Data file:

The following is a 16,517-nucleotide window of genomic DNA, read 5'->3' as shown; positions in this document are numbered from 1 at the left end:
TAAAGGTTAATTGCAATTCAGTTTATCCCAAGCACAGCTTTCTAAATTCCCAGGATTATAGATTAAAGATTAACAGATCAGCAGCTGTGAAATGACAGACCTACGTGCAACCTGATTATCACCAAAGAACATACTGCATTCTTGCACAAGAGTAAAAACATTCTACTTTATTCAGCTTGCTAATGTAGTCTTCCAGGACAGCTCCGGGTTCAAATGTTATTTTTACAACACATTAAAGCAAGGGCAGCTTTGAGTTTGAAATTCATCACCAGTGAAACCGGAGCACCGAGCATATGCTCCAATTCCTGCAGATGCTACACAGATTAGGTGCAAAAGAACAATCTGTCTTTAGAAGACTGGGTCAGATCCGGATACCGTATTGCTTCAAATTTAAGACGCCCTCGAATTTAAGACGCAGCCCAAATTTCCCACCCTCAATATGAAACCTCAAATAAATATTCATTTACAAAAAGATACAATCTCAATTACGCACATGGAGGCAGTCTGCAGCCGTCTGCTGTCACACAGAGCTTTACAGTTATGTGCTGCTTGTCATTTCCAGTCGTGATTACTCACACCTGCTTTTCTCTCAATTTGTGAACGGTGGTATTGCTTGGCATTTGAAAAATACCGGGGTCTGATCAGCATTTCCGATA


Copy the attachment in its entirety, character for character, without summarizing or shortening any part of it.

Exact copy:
The following is a 16,517-nucleotide window of genomic DNA, read 5'->3' as shown; positions in this document are numbered from 1 at the left end:
TAAAGGTTAATTGCAATTCAGTTTATCCCAAGCACAGCTTTCTAAATTCCCAGGATTATAGATTAAAGATTAACAGATCAGCAGCTGTGAAATGACAGACCTACGTGCAACCTGATTATCACCAAAGAACATACTGCATTCTTGCACAAGAGTAAAAACATTCTACTTTATTCAGCTTGCTAATGTAGTCTTCCAGGACAGCTCCGGGTTCAAATGTTATTTTTACAACACATTAAAGCAAGGGCAGCTTTGAGTTTGAAATTCATCACCAGTGAAACCGGAGCACCGAGCATATGCTCCAATTCCTGCAGATGCTACACAGATTAGGTGCAAAAGAACAATCTGTCTTTAGAAGACTGGGTCAGATCCGGATACCGTATTGCTTCAAATTTAAGACGCCCTCGAATTTAAGACGCAGCCCAAATTTCCCACCCTCAATATGAAACCTCAAATAAATATTCATTTACAAAAAGATACAATCTCAATTACGCACATGGAGGCAGTCTGCAGCCGTCTGCTGTCACACAGAGCTTTACAGTTATGTGCTGCTTGTCATTTCCAGTCGTGATTACTCACACCTGCTTTTCTCTCAATTTGTGAACGGTGGTATTGCTTGGCATTTGAAAAATACCGGGGTCTGATCAGCATTTCCGATA